—Elke Coleridge, in Western New York
Hobbyists: they have done this before. A lot. They’ve been on the boards and they have a great understanding of what they truly want in a companion. That should make for a perfect afternoon, but I find they usually end up being pushy and self-righteous, without much thought to how they represent themselves as clients. Intangibles are what make a great escort: the way she touches the back of your neck before she unbuttons your shirt, the way she makes a client feel like he is her true boyfriend by remembering his tastes and interests. Review boards encourage clients to think about a booking in measurable elements, but rating a blow job on a numerical scale? How does that work? Eye contact—one point. Deep throat—one point. Hummed the Star Spangled Banner while doing a handstand and balancing a tea cup on her foot—one point. Great meetings are about experiencing something that leaves you breathless. If all you’re thinking of is what you’ll write for the review board later, you will never be swept up in that moment.
—Lila, in Vancouver
Not too long ago, I found out through the magic of Google that while I haven’t been reviewed on MaxFisch, the main go-to spot for domme/switch review in NYC, I have been reviewed on TER, back when I was a house girl at a dungeon. It seems I was amazing enough to be one of the few house girls who gets that swag! (Haha, just kidding. I was actually just unlucky enough to get the clients who thought he was walking into a kinky massage parlor.) His comments were jarring to read, as a lot of what switches do varies client-by-client and is very much not advertised (e.g. level of nudity.) The brief parts of the reviews I could read without a membership, though, were pretty positive, so I linked to them on my shiny new independent site.
A few weeks later, I got an email from a client asking me if I’d read the full reviews. I admitted I hadn’t, and he sent them my way. Holy fuck, guys. The intimate details were shocking, but much worse were client’s repeated insistence that “I’m sure next time she’ll be giving me a hand job.” That clinched it for me. I’d dealt with clients who were obvious “hobbyists” before, and they were always rude and pushy. I’d also dealt with wannabe clients who tried to exchange reviews for discount rates, which is obviously gross. But reading this guy’s deluded, rape-y comments about me really drove home the fact that clients steeped in review culture view sessioning with a pro as equivalent to buying new stamps for a collection: drive a hard bargain and take all you can get.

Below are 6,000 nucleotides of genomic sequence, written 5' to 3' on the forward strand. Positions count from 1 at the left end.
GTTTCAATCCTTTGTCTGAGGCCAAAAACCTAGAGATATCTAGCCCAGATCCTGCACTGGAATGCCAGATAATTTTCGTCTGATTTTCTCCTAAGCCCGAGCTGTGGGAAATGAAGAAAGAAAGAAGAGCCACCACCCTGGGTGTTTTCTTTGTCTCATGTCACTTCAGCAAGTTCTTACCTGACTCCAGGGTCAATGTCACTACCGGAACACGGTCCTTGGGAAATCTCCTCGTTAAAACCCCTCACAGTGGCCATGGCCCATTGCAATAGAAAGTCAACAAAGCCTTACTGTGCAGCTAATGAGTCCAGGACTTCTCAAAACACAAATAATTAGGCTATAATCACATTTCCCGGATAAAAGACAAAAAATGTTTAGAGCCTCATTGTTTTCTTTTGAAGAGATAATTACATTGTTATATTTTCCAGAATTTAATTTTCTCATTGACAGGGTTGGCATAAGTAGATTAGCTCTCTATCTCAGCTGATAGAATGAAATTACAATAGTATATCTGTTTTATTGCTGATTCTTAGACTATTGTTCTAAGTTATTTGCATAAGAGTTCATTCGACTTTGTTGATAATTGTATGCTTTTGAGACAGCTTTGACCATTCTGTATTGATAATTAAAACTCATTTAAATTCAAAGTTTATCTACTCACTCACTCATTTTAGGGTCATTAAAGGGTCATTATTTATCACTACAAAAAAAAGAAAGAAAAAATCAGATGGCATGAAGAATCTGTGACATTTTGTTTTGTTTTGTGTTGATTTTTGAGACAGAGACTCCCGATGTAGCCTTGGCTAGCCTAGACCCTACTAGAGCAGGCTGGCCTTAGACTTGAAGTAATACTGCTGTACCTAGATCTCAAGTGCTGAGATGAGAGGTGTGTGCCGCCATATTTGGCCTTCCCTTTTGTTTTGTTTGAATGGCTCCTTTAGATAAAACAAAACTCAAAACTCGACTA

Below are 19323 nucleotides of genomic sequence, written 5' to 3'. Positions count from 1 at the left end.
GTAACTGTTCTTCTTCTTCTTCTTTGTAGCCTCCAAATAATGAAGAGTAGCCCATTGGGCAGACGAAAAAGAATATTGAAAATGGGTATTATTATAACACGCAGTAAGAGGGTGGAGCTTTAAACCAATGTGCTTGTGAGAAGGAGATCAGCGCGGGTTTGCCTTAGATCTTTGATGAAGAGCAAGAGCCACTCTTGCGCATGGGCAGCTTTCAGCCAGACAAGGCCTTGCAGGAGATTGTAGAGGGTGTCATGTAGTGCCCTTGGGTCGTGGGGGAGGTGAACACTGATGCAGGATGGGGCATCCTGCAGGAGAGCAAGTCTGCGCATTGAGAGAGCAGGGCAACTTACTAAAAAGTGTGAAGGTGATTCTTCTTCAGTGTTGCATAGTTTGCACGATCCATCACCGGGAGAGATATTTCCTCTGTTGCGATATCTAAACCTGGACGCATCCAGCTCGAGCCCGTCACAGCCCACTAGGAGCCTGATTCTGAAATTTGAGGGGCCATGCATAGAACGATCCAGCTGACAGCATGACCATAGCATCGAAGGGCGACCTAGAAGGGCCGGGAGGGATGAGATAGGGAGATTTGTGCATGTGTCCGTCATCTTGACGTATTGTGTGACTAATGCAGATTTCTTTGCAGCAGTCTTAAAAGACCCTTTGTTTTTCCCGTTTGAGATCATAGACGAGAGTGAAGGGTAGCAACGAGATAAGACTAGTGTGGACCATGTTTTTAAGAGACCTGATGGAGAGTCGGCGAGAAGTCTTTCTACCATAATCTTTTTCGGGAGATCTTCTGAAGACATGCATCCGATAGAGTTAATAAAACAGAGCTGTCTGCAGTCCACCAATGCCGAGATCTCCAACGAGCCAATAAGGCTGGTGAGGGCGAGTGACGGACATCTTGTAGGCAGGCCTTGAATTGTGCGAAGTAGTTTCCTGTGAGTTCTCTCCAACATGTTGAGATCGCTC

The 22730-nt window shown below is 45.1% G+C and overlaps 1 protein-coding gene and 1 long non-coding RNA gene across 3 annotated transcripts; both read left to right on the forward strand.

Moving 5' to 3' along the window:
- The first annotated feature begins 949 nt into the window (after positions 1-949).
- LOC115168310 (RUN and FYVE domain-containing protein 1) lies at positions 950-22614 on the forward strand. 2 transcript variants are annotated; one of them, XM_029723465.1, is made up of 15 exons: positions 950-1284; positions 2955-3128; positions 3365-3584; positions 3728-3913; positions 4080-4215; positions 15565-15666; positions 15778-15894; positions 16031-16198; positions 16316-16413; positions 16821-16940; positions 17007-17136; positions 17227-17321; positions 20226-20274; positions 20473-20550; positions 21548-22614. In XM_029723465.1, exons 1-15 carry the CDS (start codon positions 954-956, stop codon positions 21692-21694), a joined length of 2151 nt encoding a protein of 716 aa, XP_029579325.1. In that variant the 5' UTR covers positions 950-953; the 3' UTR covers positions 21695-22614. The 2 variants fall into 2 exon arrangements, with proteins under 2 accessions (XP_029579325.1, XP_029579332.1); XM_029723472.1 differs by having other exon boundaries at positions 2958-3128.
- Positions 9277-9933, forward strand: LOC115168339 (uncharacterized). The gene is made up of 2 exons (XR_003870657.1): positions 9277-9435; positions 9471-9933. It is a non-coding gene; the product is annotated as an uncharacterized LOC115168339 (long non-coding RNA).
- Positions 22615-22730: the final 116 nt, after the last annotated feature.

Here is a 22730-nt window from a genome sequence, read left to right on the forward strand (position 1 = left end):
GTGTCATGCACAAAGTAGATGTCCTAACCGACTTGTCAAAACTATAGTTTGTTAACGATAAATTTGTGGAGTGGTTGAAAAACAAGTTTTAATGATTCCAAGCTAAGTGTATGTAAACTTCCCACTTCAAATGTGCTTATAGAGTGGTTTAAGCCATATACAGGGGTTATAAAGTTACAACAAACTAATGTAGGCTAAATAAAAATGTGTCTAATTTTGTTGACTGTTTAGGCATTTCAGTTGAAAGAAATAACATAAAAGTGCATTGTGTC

Whereas before I mostly ignored them, I now actively avoid TER and prolific reviewers. I want clients who see me as a person to interact with, not a trophy to be put on the shelf. That said, I do ask for reviews to post on my site, and I think having reviews as a pro domme is vital to proving you know what you’re doing and won’t accidentally rip someone’s balls off while doing CBT. The next guy to wonder aloud, in public, if he can coerce a handjob out of me will definitely be getting his testicles removed, though.
—Lori Adorable, New York
I was barely able to introduce myself to this customer before he inquired, “Oh, you’re the sassy one?”
“The sassy ONE,” I contemplated “I don’t know about that.”
“Yeah, you’re Betty,” he said. I normally don’t let customers steer the conversation, but he was talking about me so I was intrigued. He noticed my confusion and quickly explained that he’d read a review of my strip club that mentioned how rude I was to the anonymous reviewer. Though Mr. Anon claimed to dislike me very much, he apparently described my looks and attitude in great detail.
“Yeah, that’s me,” I said with pride. I asked him if he wanted a VIP dance. He did, and as I lead him by the hand to the private rooms in the back of the club I beamed. I must truly thank that online hater. For unintentionally making this one customer super stoked on me, and quite honestly making me seem a lot cooler than I really am.
It’s the best review I’ve gotten since a pimp called me “too spicy.” It’s like the opposite of a back handed compliment, and I appreciate it very much.